I The Eight Symbolic Visions, B The Communication of the Visions, 7 The vision of the Harlot, Text: 5:5-11, Title: The Final Captivity

Introduction

As in the first 4 verses of this chapter God is still dealing with the sins of the people because they have resumed the wayward path that led them to the Babylonian captivity in the first place. In the first part God is reminding them that he sees what is going on and the inexorable and inescapable punishment will come if they do not repent and alter their ways. The scroll has flown and now He employs a different image, that of a basket being carried away. It would be good to remind ourselves at this juncture that the fate of Israel was tied forever to the land of Canaan, a land flowing with milk and honey, the promised land. The promises of God in the Old Testament were that if they were obedient they would dwell safely in the land. If they were disobedient God threatened to remove them from the land, and He did. God made three promises to Abraham which were: seed like the stars of heaven, the blessings of all nations through his seed, and the land of Canaan. The Jews consistently misinterpreted these promises as material and physical in nature rather than spiritual. The multiplication of the seed was not describing the physical descendants of Abraham but the calling of the Gentiles. The blessing of all nations was not to have Israel at the head, but Messiah. The land was not the literal soil of Palestine, but a city whose builder and maker was God, the new Jerusalem. They were meant to bless all nations and bring them into the glorious presence of Jahweh. It was their misinterpretation of these promises that led to their expulsion from the land, made them antagonistic to Jesus, and to this day in their apostate religion they cherish that physical tract of land in the middle east and defend it to the death. Blind to God’s promises they do not want a city that is above, but Jerusalem which is below. As I said, they were antagonistic to Jesus and killed their Messiah with the assistance of the pagan Romans. Their punishment for that is what this passage is about. It is the final captivity. In the 400 years from Zechariah to Christ the Jews had not changed, and consequently following the death of Messiah their nation was destroyed, their temple leveled, and they were dispersed. So we see here iniquity exposed, iniquity enslaved, iniquity expelled, iniquity estranged.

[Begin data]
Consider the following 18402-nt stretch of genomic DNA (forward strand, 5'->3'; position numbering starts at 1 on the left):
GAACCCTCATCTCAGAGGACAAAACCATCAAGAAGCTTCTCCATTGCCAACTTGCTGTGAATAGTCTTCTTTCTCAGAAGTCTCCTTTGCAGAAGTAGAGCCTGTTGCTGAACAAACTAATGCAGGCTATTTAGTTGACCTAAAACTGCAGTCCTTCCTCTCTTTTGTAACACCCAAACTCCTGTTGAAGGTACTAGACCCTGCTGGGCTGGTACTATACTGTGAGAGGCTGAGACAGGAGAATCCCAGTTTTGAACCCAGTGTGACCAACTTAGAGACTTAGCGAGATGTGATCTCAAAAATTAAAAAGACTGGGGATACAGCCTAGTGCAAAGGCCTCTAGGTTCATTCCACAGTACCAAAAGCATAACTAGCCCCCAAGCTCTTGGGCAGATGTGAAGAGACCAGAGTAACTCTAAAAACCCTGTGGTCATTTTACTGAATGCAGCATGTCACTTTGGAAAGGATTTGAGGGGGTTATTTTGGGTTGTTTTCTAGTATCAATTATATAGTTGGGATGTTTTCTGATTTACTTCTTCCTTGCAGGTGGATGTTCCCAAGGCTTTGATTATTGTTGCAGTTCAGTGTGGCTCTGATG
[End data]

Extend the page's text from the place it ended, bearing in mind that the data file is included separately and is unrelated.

I Iniquity Exposed